Contact Newport Academy today to learn more about our clinical model of care and to get started on the path to healing.

Key Takeaways

  • A parent should learn to identify different types of drugs to recognize if their teen is struggling with mental health issues at the root of substance abuse.
  • Teens may use marijuana by smoking it, consuming it in edibles, or using a vaping device.
  • Cocaine is not commonly used by teens, but because it is so dangerous parents should know how to recognize it. It comes in powdered or crystal forms sold in small vials or plastic bags.
  • Hallucinogenic drugs can take different formats. LSD comes in capsules of powder or soaked into squares or paper, while MDMA is usually sold in pill form. Both blotter paper and pills are often imprinted with decorative images, such as cartoon figures or smiley faces.
  • If you discover drugs in your child’s possession, act out of concern for their well-being rather than anger or judgment.

Frequently Asked Questions About Identifying Drugs

What do I do when I find drugs in my child’s room?

Stay calm. A panicked or angry reaction can make things worse. Educate yourself on commonly abused drugs. Talk to your child to try to determine the extent of the problem and if the drug use may be masking underlying mental health struggles.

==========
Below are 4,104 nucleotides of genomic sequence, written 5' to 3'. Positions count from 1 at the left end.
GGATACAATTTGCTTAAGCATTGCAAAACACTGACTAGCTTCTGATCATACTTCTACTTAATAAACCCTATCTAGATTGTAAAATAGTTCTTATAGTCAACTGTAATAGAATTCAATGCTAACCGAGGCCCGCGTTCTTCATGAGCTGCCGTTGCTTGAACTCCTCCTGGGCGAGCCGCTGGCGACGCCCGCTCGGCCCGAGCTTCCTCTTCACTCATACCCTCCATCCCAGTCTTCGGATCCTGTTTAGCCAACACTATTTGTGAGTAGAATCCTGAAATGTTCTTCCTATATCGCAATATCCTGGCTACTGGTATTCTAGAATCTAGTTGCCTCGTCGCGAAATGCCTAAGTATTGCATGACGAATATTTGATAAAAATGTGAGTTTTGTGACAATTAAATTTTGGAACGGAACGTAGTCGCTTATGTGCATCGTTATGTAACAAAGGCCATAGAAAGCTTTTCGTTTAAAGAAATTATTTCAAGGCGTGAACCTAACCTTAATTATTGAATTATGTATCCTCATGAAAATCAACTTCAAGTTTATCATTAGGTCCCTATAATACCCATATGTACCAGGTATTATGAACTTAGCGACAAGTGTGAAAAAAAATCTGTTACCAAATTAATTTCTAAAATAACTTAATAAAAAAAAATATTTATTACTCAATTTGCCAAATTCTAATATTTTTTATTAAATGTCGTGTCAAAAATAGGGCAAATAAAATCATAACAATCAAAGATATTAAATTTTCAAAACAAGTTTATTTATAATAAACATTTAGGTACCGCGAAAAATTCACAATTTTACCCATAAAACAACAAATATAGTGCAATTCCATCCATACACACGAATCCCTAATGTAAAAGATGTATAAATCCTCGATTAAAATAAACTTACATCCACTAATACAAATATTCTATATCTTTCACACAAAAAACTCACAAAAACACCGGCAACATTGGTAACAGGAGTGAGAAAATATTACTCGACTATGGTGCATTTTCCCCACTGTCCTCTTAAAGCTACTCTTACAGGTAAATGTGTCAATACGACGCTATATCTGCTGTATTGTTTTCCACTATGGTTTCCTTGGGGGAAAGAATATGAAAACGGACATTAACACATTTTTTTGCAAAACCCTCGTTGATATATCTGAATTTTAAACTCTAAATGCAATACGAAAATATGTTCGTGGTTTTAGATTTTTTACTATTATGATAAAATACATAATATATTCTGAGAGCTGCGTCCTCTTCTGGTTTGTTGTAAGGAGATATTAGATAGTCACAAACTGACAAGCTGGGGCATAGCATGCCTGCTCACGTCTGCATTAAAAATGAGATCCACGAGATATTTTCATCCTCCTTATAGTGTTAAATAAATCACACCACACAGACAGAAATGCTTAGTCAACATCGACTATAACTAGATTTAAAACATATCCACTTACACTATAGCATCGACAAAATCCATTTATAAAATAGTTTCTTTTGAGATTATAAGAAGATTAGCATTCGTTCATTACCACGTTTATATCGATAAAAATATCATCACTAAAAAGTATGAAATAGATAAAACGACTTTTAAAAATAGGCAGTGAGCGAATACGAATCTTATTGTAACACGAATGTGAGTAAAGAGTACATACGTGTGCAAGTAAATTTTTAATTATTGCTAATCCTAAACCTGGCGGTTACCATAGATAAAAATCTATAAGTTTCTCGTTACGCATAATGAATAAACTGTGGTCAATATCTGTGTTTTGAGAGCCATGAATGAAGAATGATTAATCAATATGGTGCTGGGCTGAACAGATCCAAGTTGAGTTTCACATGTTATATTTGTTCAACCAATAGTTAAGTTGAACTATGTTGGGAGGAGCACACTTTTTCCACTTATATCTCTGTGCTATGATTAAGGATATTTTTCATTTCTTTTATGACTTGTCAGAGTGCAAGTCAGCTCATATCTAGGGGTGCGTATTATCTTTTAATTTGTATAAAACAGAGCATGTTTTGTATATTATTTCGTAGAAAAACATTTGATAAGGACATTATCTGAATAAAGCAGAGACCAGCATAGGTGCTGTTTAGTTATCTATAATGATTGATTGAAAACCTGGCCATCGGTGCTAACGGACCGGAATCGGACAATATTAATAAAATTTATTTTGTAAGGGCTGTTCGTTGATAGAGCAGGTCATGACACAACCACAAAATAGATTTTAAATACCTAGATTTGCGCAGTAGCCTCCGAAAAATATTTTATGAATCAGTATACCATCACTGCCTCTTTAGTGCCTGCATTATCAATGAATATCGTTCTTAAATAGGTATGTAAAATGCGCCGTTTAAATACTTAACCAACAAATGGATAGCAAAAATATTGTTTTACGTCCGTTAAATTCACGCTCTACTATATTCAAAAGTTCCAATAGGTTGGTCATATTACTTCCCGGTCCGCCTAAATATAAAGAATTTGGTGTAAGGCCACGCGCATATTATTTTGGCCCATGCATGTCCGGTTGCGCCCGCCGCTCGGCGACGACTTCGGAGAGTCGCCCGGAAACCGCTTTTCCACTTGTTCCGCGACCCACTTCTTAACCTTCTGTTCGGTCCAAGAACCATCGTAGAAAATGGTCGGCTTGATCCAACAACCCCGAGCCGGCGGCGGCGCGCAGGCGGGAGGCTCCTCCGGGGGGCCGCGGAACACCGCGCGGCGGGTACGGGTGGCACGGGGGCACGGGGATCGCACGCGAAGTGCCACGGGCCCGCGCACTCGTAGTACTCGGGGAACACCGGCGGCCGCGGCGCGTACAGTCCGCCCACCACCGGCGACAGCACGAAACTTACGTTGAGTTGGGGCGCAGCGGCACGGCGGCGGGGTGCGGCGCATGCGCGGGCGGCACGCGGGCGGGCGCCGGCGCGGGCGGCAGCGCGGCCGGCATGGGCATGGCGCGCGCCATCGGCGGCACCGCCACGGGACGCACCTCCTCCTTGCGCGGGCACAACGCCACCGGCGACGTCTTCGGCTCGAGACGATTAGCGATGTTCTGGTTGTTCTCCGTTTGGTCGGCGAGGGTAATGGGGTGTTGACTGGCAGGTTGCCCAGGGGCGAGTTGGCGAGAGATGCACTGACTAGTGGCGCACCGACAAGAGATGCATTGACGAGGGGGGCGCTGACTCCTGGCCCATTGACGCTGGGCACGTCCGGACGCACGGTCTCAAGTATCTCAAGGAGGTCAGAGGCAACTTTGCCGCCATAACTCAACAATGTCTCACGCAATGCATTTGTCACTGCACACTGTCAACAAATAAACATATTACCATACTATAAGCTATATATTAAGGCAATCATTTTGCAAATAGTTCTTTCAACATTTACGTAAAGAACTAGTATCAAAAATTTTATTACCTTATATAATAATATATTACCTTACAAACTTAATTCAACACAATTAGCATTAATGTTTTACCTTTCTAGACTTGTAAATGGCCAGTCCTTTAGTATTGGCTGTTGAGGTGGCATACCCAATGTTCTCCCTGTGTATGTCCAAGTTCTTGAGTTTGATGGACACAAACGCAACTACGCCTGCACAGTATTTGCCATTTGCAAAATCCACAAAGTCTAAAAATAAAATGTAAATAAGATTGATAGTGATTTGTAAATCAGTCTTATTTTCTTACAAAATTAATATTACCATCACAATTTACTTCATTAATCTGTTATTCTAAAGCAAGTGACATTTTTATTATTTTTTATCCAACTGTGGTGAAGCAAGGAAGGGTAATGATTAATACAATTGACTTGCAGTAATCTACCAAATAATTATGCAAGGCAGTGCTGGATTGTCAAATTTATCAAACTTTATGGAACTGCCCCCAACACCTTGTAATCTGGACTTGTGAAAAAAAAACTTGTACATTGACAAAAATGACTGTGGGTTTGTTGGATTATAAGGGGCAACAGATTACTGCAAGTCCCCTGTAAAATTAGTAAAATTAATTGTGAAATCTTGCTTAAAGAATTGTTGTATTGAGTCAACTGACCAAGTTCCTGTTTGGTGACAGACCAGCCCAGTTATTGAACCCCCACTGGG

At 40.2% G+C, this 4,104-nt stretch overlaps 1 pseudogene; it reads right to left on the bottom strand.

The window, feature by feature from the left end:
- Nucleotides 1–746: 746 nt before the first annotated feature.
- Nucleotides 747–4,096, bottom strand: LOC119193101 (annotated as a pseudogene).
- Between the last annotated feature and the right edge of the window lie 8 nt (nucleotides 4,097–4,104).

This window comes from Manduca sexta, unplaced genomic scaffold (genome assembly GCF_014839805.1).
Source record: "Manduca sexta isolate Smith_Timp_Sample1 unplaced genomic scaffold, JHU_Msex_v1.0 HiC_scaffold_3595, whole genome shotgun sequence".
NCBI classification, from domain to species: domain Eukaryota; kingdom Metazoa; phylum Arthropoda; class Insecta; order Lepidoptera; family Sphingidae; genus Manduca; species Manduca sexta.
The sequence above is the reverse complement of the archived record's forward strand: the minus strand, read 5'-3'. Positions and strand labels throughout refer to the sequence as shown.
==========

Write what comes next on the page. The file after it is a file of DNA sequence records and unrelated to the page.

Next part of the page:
Is there an app to identify drugs?

You can use a pill identifier app to identify prescription pills by color, size, shape, and imprint code. The best way to recognize street drugs is to familiarize yourself with drug images, such as those offered by the Drug Enforcement Administration. But the only way to positively identify a drug is to have it professionally tested.

How can I tell if my child is using drugs?

Normal teen behavior can mask many of the signs of drug use (mood swings, irregular sleeping patterns, monosyllabic communication, for example). When these behaviors are unusually extreme and accompanied by a sudden shift in friends or drop in grades, there may be reason for concern. Trust your instincts.

How do I talk to my teen about their drug use?

The most important part is to understand the emotions underlying your child’s behavior. Enlist the help of a professional (your child’s primary care doctor or a therapist, for example) if your child is unwilling to open up to you.